Artist Jane Dickson is a deep-rooted and central voice in New York City’s complex creative history. In the late 1970s and early ’80s, she was part of the movement joining the legacies of downtown art, punk rock, and hip hop through her involvement with the Colab art collective, the Fashion Moda gallery, and legendary exhibitions including the Real Estate Show and Times Square Show.
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Times Square in the 1970s and 1980s wasn’t the squeaky clean version we know today–and we can thank folks like Jane Dickson for documentary style images of what we knew of the era. Back then it was known for being New York’s hub of seediness, drugs and crime. Movie theaters were showing pornography and the streets were dominated by pimps and prostitutes – it was the mecca for indulgence and perversion.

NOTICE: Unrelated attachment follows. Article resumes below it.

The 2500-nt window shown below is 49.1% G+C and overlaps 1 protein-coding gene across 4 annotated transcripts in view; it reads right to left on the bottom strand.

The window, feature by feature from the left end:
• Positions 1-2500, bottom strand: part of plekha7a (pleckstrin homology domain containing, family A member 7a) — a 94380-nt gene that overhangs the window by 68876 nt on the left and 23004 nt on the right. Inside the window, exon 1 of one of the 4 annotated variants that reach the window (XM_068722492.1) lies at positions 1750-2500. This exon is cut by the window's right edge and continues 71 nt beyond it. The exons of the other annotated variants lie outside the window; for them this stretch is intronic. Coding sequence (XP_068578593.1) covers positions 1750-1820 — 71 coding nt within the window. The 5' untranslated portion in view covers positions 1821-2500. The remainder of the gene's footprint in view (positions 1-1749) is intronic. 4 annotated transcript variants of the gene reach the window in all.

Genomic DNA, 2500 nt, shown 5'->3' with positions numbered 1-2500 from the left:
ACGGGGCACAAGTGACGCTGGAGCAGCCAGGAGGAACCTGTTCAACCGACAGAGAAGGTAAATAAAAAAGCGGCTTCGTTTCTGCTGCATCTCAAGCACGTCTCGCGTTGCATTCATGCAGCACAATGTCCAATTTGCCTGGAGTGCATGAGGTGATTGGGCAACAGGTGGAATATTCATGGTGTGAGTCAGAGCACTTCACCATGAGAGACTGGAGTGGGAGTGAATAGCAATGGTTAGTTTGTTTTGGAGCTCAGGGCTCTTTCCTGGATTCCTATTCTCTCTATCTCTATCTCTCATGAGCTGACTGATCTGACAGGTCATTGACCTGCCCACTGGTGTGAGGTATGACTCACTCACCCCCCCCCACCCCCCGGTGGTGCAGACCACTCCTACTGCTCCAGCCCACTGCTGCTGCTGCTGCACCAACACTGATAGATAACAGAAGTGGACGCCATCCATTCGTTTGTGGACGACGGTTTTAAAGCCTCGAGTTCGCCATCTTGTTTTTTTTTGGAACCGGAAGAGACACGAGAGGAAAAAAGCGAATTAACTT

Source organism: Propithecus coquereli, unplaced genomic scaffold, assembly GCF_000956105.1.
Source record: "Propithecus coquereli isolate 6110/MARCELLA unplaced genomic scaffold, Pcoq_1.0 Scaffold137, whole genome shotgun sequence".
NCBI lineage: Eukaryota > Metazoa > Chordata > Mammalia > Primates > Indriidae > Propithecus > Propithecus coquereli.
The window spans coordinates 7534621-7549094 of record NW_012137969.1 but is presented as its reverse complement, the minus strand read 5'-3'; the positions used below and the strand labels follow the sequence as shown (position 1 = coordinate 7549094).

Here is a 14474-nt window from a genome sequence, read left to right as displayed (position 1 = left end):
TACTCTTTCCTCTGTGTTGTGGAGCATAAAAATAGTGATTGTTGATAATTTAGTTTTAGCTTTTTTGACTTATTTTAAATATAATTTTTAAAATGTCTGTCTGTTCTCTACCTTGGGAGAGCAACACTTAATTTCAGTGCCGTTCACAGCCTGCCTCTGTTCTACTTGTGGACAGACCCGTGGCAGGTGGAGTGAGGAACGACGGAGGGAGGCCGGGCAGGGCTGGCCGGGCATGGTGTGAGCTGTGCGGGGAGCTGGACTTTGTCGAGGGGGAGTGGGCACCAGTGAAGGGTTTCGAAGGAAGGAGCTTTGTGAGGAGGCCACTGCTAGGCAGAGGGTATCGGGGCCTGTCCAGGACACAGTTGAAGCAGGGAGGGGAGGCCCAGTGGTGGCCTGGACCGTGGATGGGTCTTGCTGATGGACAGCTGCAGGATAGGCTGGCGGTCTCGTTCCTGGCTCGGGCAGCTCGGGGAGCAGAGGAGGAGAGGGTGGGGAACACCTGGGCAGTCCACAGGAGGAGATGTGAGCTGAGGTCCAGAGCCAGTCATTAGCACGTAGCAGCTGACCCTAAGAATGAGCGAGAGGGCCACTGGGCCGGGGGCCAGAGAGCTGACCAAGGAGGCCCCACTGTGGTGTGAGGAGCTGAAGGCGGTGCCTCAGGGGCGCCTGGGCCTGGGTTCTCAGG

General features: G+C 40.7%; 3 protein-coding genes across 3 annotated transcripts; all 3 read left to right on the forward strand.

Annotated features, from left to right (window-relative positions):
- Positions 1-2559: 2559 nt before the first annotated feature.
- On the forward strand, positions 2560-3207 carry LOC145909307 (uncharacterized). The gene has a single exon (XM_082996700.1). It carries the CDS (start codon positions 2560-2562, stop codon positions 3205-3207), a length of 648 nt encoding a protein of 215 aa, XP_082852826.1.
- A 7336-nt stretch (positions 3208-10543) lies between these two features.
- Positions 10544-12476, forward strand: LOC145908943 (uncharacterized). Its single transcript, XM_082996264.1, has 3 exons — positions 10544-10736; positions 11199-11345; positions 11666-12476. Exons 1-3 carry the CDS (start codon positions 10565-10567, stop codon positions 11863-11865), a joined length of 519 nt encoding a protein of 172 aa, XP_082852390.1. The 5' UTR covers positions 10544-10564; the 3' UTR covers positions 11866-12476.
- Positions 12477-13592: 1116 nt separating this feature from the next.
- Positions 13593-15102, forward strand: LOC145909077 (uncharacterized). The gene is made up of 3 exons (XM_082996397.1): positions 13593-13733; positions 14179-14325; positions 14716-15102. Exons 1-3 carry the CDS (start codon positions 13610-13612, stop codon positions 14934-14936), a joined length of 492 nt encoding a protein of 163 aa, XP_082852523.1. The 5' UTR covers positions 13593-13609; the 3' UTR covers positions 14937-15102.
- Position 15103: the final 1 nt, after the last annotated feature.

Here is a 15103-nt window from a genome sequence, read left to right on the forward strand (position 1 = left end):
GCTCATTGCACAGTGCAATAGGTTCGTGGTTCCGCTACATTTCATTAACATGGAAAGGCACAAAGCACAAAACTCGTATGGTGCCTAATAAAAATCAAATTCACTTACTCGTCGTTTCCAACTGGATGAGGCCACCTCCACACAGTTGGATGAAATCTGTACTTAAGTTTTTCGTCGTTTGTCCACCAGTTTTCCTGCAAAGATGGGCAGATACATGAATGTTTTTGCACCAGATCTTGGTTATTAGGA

In the midst of this groundbreaking work, Dickson lived, worked and raised two children in an apartment on 43rd Street and 8th Avenue at a time when the neighborhood was at its most infamous, crime-ridden, and spectacularly seedy. Through it all, Jane photographed, drew and painted extraordinary scenes of life in Times Square.